The CV-QKD technique offers a high key rate using off-the-shelf telecommunications components, including shot noise limited lasers, modulators, and balanced detectors, all in small form factors.
CV-QKD does not require single-photon detectors and can leverage improvements in technology to improve efficiency, particularly leveraging advances in VLSI areas with indium phosphide (InP) solutions, planar lightwave circuits (PLCs), and more recently, silicon photonics.
“One of the fundamental physical limitations of quantum key distribution is the distance because the noise of the signal increases exponentially with a distance, which means that although in theory, quantum key distribution can go maybe hundreds of kilometers, in practice to get the throughput that people need, we’re talking about 50 kilometers or 60 kilometers,” said Melia.
She added, “fundamentally, quantum key distribution is what they call information-theoretical security, which means there’s not enough information there for the computer to solve that problem, regardless of its processing power. And that’s the beauty of quantum key distribution. Quantum computers can improve, but they still won’t be able to intercept the keys being exchanged, just as they won’t be able to predict quantum entropy, because each bit is 100% independent of the bits around it.
“Simply put, mathematics is vulnerable to improvements in processing power, to supercomputers, to quantum computers. But solutions that use physics such as quantum entropy and quantum key distribution are not. These technologies can give us a really strong foundation from which to build next steps for a quantum safe future. For example, right now, we don’t have a quantum-safe internet, which, of course, we all rely on. Clearly, an internet vulnerable to quantum attacks would be very risky indeed. There’s a lot of work being done right now on the concept of a quantum internet, which could for example be protected, anchored basically by the distribution of quantum keys. And this would be a new era in which our data exchange becomes safe and secure again. This is really exciting. Like one area of focus that we’re going to hear about in the next 10 to 20 years is the quantum internet which should transform our communications infrastructure.”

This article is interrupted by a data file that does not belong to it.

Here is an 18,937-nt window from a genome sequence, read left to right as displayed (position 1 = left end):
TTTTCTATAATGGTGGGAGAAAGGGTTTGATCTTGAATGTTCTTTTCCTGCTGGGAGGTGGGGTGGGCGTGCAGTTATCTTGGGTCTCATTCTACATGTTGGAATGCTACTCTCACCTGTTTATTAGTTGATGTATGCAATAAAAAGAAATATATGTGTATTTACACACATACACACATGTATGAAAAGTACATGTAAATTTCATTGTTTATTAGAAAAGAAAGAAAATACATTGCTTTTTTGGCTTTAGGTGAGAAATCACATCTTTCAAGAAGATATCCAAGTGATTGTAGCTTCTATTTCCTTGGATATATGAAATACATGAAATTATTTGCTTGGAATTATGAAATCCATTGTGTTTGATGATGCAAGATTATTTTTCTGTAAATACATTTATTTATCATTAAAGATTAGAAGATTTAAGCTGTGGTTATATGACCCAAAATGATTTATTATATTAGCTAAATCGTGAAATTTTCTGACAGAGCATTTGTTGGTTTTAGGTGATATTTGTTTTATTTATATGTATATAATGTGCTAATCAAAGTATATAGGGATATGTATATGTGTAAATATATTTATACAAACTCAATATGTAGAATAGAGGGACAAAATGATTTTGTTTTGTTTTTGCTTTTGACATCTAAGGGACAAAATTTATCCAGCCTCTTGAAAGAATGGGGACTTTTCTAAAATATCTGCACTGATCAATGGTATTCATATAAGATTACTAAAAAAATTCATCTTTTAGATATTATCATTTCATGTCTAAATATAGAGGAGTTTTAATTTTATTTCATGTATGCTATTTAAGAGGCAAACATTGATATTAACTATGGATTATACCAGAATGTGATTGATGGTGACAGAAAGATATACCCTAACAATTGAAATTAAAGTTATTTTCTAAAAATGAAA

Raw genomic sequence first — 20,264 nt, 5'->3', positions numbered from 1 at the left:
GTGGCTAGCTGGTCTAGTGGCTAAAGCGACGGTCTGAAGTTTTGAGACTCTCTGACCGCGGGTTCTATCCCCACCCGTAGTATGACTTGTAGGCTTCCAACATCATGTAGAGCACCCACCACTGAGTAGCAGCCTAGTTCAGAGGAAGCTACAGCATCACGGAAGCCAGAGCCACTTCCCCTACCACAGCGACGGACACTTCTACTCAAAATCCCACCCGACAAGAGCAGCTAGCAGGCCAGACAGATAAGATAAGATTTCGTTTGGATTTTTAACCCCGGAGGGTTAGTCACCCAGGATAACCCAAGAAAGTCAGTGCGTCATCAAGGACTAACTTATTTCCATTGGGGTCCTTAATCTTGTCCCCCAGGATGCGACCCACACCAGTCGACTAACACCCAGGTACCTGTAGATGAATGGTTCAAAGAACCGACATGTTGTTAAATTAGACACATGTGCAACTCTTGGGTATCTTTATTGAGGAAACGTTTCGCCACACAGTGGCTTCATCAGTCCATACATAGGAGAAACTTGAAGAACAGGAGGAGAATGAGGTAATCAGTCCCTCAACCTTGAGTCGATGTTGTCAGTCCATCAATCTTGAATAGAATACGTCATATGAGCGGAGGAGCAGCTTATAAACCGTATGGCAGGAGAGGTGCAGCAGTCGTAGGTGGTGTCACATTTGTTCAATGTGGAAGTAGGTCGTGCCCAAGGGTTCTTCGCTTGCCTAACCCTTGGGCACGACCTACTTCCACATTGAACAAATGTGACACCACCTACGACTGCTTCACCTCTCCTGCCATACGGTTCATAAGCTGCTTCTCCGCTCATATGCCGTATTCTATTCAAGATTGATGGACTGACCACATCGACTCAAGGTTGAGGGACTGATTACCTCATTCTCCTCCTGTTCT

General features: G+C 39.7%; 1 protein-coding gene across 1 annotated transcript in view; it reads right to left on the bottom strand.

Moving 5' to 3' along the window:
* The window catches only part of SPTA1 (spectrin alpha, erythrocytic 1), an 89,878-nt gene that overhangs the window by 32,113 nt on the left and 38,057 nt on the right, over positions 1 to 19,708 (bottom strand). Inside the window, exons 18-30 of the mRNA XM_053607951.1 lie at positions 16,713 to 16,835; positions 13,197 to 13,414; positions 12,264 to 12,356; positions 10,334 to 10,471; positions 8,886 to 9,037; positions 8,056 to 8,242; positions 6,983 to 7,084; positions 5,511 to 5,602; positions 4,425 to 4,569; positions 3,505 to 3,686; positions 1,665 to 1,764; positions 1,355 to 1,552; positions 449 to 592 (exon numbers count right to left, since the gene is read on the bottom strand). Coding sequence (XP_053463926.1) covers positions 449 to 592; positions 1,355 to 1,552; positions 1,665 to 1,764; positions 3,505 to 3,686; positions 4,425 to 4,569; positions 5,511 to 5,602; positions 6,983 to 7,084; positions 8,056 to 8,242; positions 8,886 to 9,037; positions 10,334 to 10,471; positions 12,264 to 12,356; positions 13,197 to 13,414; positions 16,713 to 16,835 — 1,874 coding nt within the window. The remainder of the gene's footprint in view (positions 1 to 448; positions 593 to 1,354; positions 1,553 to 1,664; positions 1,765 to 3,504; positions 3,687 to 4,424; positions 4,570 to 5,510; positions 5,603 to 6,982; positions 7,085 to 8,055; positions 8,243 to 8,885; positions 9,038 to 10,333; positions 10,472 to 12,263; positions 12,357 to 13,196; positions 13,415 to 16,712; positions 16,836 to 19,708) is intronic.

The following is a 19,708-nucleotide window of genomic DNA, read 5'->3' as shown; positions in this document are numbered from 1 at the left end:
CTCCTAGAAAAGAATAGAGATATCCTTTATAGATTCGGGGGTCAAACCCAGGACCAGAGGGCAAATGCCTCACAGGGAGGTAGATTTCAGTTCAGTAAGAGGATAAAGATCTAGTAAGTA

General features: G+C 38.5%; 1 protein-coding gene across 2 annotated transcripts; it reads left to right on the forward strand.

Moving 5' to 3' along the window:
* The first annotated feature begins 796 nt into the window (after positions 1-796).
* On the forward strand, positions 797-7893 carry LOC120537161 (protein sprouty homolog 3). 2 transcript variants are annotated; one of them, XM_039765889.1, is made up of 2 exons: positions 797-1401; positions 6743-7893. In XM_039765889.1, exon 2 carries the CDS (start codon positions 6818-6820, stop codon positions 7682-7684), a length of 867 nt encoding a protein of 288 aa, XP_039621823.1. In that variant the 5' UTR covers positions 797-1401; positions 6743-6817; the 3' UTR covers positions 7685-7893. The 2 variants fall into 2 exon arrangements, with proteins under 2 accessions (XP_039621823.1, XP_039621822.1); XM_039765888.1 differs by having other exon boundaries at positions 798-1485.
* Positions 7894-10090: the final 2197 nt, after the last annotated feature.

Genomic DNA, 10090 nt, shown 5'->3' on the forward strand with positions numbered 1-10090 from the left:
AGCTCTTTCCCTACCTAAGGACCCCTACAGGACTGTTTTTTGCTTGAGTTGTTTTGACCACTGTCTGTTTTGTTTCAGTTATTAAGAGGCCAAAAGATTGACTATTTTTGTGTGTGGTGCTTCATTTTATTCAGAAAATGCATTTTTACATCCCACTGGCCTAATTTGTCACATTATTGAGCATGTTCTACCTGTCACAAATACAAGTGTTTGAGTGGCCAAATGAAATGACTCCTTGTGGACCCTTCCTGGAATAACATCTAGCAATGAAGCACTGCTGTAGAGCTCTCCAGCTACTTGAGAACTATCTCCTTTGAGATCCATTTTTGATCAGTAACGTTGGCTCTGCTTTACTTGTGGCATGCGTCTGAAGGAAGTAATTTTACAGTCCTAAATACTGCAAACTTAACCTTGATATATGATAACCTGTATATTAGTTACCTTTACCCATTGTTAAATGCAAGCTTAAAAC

Quantum tunneling is a phenomenon in which a particle travels through a barrier that, according to classical mechanics, it should not be able to cross. Quantum tunneling results in random fluctuations in the current with no way to predict the behavior. QuintessenceLabs has developed a qStream solution to measure and digitally process these fluctuations to generate “full-entropy” random numbers, replacing random number generators (PNRGs) based on deterministic algorithms with vulnerability issues.
QuintessenceLabs’ “qStream” quantum random number generator is NIST SP 800-90A compliant and meets the requirements of NIST SP 800 90B and C draft. It is provided as a standalone appliance or as part of its Trusted Security Foundation (TSF).